After Trump’s toilet noise, efficiency standards return to showers, washing machines

In one of its final acts, the Trump administration finalized two new rules this week that will push back water efficiency standards for shower heads and washing machines.

This is the latest move, in line with the president’s annual crusade, which he says follows inadequate water pressure on household appliances and bathroom fixtures.

The new shower head rule, announced by the Department of Energy on Tuesday, will allow all shower heads in the assembly to reach the two-and-a-half gallon / min maximum water flow offered by Congress, which has set these standards for nearly 30 years. ago. Previously, a shower head holder could only use two and a half gallons per minute, no matter how many shower heads it had, and the total usage was collected in aggregate.

In its second rule, the department also created new product classes for washers and dryers with shorter cycle times. Subsequently, in October, the agency announced a new rule allowing for a class of new dishwashers with shorter cycle times and different efficiency standards.

“The Trump government today reaffirmed its commitment to reducing regulatory burdens and protecting consumer choice,” said Energy Minister Dan Brouillette. “With these rule changes, Americans can choose the products that best meet their individual needs and the needs of consumers. Their families.”

Some environmental advocates, consumer groups and manufacturers have criticized the recent regulatory changes as unnecessary and potentially harmful to the environment.

“Changing the rules for President Trump’s pet is simply stupid,” said Andrew deLaski, executive director of the Appliance Standards Awareness Project. “Thousands of shower enclosures on the market today meet the standards that Congress introduced in 1992 and provide a great shower.”

Joanna Mauer, senior research leader at the Appliance Standards Awareness Project, wrote that the new laundry rule allows “certain washers and dryers to use an unlimited amount of energy and water” and “opens the door to very wasteful products”.

“In particular, no one has asked for this rule,” he added, saying that the administration of President-elect Joe Biden “should move to quickly reverse today’s rule and the dishwasher’s short-cycle rule.”

For much of the past year, Trump has set a goal to regulate water in toilets, showers, and other household appliances as part of a broader effort to deregulate.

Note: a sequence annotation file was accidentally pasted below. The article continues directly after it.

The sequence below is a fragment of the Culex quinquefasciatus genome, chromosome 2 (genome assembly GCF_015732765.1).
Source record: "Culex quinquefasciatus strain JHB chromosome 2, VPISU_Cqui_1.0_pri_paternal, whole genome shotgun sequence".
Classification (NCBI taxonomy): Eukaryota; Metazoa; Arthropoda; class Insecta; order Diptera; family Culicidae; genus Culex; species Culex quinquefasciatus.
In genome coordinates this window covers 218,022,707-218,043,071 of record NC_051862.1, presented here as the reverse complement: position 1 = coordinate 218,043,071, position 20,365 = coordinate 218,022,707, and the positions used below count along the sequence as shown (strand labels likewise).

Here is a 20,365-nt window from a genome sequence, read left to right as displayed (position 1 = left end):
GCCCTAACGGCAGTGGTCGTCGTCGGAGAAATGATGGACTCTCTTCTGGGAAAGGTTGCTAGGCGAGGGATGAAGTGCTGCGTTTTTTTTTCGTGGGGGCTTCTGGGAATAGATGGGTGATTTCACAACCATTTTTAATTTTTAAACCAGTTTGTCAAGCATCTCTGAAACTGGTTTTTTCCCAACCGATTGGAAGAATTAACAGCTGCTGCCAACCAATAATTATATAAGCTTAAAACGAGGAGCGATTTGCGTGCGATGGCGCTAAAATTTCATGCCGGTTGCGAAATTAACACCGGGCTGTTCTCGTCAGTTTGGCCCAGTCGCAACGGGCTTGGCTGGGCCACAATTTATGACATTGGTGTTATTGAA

Speaking to White House reporters last December, Trump said his administration “looks very closely at washbasins, showers and other bathroom items” in its direction, insisting that “people flush toilets 10, 15 times, as opposed to the once “and that” eventually more water is used “.

He later told Wisconsin rally participants, “Toilets and showers. You don’t get water.”

Trump spent more time on this topic at a White House event in July, which focused on regulatory regressions in the administration.

“So shower heads – you’re taking a shower, the water isn’t coming out,” Trump said. “You want to wash your hands, the water doesn’t come out. So what are you doing? You’re just standing there for a long time or taking a shower for a long time? Because my hair – I don’t know about you, but you have to be perfect. Perfect.”

“Dishwashers – you didn’t have water, so you – the people who do the dishes – you press and go again and do it again and again,” Trump added. “So you can give them water because you end up using less water. So we made it so that there is a lot more water in the dishwashers now. And in many places – water is not a problem in most parts of the country. They don’t know what to do with it. It’s called rain. No care. “

His comments reject a long-standing grievance in conservative circles about these regulations.

“I’ve never flushed toilets ten times,” Daniel Savickas, director of regulatory policy at FreedomWorks Liberal Advocacy Group, told NBC News earlier this year. “But I think the focus of the question is what you find. Because of water efficiency regulations, people have to operate their appliances more than once.”

Leading environmentalists, however, said the concerns were multi-storey.

“I don’t know what product they use, but I don’t have to run it two or three times,” Christine Todd Whitman, a former New Jersey governor, administrator of the Environment Agency under President George W. Bush, told NBC. News earlier this year. “My dishwashers work great, thank you. I’ll do it once. My dishes are clean and everyone is healthy. I don’t know what they’re talking about.”